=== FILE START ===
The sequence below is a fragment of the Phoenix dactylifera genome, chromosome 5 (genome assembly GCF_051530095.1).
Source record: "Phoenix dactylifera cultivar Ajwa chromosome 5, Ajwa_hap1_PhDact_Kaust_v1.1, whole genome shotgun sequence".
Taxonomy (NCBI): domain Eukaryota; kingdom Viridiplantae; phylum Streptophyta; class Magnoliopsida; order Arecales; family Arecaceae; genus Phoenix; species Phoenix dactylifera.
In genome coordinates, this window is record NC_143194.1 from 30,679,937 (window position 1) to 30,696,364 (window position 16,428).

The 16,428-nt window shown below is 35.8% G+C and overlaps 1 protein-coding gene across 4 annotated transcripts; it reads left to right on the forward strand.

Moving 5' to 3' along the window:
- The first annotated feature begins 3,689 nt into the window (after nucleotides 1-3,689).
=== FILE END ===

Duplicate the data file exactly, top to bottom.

The sequence below is a fragment of the Phoenix dactylifera genome, chromosome 5 (genome assembly GCF_051530095.1).
Source record: "Phoenix dactylifera cultivar Ajwa chromosome 5, Ajwa_hap1_PhDact_Kaust_v1.1, whole genome shotgun sequence".
Taxonomy (NCBI): domain Eukaryota; kingdom Viridiplantae; phylum Streptophyta; class Magnoliopsida; order Arecales; family Arecaceae; genus Phoenix; species Phoenix dactylifera.
In genome coordinates, this window is record NC_143194.1 from 30,679,937 (window position 1) to 30,696,364 (window position 16,428).

The 16,428-nt window shown below is 35.8% G+C and overlaps 1 protein-coding gene across 4 annotated transcripts; it reads left to right on the forward strand.

Moving 5' to 3' along the window:
- The first annotated feature begins 3,689 nt into the window (after nucleotides 1-3,689).